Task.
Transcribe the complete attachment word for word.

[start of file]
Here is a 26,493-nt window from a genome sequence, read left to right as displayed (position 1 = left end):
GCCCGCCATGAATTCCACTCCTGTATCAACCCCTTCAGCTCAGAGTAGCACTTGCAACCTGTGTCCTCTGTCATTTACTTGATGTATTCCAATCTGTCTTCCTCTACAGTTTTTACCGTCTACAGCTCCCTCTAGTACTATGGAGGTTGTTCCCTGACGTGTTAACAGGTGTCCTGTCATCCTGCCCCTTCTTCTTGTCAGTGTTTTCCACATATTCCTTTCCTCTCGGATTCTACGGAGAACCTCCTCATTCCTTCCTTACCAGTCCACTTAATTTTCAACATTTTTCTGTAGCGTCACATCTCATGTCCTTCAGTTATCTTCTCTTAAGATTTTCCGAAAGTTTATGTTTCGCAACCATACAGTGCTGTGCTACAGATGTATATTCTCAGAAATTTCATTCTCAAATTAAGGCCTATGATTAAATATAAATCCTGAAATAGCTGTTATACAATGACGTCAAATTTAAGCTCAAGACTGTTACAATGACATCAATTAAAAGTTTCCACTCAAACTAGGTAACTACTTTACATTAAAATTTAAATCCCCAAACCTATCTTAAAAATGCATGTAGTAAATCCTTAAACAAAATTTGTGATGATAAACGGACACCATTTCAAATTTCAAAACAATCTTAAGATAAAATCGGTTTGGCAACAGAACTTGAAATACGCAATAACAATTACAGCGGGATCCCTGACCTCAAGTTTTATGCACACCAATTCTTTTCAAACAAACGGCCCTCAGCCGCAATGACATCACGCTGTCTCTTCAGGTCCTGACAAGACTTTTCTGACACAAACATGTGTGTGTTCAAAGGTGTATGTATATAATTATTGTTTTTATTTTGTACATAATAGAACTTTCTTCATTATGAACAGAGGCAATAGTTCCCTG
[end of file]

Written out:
Here is a 26,493-nt window from a genome sequence, read left to right as displayed (position 1 = left end):
GCCCGCCATGAATTCCACTCCTGTATCAACCCCTTCAGCTCAGAGTAGCACTTGCAACCTGTGTCCTCTGTCATTTACTTGATGTATTCCAATCTGTCTTCCTCTACAGTTTTTACCGTCTACAGCTCCCTCTAGTACTATGGAGGTTGTTCCCTGACGTGTTAACAGGTGTCCTGTCATCCTGCCCCTTCTTCTTGTCAGTGTTTTCCACATATTCCTTTCCTCTCGGATTCTACGGAGAACCTCCTCATTCCTTCCTTACCAGTCCACTTAATTTTCAACATTTTTCTGTAGCGTCACATCTCATGTCCTTCAGTTATCTTCTCTTAAGATTTTCCGAAAGTTTATGTTTCGCAACCATACAGTGCTGTGCTACAGATGTATATTCTCAGAAATTTCATTCTCAAATTAAGGCCTATGATTAAATATAAATCCTGAAATAGCTGTTATACAATGACGTCAAATTTAAGCTCAAGACTGTTACAATGACATCAATTAAAAGTTTCCACTCAAACTAGGTAACTACTTTACATTAAAATTTAAATCCCCAAACCTATCTTAAAAATGCATGTAGTAAATCCTTAAACAAAATTTGTGATGATAAACGGACACCATTTCAAATTTCAAAACAATCTTAAGATAAAATCGGTTTGGCAACAGAACTTGAAATACGCAATAACAATTACAGCGGGATCCCTGACCTCAAGTTTTATGCACACCAATTCTTTTCAAACAAACGGCCCTCAGCCGCAATGACATCACGCTGTCTCTTCAGGTCCTGACAAGACTTTTCTGACACAAACATGTGTGTGTTCAAAGGTGTATGTATATAATTATTGTTTTTATTTTGTACATAATAGAACTTTCTTCATTATGAACAGAGGCAATAGTTCCCTG